yron, all which with moche more is hoped, withoute sworde drawen, wee shall cutt the combe of the Frenche, of the Spanishe, of the Portingale, and of enemies, and of doubtfull frendes, to the abatinge of their wealthe and force, and to the greater savinge of the wealthe of the realme.
15. The substaunces servinge, wee may oute of those partes receave the masse of wrought wares that nowe wee receave out of Fraunce, Flaunders, Germanye, &c.; and so wee may daunte the pride of some enemies of this realme, or at the leaste in parte purchase those wares, that nowe wee buye derely of the Frenche and Flemynge, better cheape; and in the ende, for the parte that this realme was wonte to receave, dryve them oute of trade to idlenes for the settinge of our people on worke.
16. Wee shall by plantinge there inlarge the glory of the gospell, and from England plante sincere relligion, and provide a safe and a sure place to receave people from all partes of the worlde that are forced to flee for the truthe of Gods worde.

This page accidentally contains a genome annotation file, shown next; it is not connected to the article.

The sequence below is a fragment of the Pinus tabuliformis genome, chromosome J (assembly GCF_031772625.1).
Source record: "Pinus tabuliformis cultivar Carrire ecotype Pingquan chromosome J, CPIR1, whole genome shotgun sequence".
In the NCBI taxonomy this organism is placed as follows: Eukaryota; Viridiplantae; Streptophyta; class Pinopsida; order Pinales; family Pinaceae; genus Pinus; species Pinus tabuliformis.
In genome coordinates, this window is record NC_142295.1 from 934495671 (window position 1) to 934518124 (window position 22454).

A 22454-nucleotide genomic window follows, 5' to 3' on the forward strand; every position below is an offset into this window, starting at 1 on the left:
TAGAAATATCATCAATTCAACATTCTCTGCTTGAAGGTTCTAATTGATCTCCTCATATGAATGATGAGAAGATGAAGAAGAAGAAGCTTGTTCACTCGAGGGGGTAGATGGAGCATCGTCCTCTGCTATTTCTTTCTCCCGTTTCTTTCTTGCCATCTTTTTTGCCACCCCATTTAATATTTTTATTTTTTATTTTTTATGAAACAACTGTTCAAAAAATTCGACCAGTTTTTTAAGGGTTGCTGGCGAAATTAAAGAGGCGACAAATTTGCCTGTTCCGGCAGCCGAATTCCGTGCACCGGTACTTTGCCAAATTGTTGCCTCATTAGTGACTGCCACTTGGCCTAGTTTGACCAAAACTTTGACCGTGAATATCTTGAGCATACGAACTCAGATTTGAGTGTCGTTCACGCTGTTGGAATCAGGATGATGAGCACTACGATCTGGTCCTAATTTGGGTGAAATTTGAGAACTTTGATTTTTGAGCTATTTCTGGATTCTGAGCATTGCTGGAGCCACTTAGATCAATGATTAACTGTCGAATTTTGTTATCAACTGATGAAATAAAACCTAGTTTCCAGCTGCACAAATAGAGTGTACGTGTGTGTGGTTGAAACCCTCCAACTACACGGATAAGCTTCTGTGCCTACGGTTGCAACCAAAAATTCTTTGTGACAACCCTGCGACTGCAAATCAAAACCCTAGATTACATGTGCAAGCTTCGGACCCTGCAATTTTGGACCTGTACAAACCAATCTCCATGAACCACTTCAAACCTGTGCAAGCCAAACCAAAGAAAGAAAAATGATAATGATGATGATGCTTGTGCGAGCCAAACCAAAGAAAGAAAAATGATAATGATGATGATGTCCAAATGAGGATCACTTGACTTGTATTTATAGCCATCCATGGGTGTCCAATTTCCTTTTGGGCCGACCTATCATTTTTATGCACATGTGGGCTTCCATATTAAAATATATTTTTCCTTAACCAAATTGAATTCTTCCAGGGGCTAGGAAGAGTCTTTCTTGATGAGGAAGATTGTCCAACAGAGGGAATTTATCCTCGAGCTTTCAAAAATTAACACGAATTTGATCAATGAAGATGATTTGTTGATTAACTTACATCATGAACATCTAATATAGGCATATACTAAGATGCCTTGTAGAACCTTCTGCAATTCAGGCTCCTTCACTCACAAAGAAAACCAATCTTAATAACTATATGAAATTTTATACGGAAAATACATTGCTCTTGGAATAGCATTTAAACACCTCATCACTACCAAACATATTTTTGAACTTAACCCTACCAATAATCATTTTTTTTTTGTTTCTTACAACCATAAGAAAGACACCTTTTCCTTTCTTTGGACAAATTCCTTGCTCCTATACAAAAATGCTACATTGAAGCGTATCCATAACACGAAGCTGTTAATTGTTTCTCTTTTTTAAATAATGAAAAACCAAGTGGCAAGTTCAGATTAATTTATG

17. If frontier warres there chaunce to aryse, and if thereupon wee shall fortifie, yt will occasion the trayninge upp of our youthe in the discipline of warr, and make a nomber fitt for the service of the warres and for the defence of our people there and at home.
18. The Spaniardes governe in the Indies with all pride and tyranie; and like as when people of contrarie nature at the sea enter into gallies, where men are tied as slaves, all yell and crye with one voice, Liberta, liberta, as desirous of libertie and freedome, so no doubte whensoever the Queene of England, a prince of such clemencie, shall seate upon that firme of America, and shalbe reported throughe oute all that tracte to use the naturall people there with all humanitie, curtesie, and freedome, they will yelde themselves to her governement, and revolte cleane from the Spaniarde, and specially when they shall understande that she hathe a noble navie, and that she aboundeth with a people moste valiaunte for theyr defence. And her Majestie havinge Sir Fraunces Drake and other subjectes already in credite with the Symerons, a people or greate multitude alreadye revolted from the Spanishe governemente, she may with them and a fewe hundreths of this nation, trayned upp in the late warres of Fraunce and Flaunders, bringe greate thinges to passe, and that with greate ease; and this broughte so aboute, her Majestie and her subjectes may bothe enjoye the treasure of the mynes of golde and silver, and the whole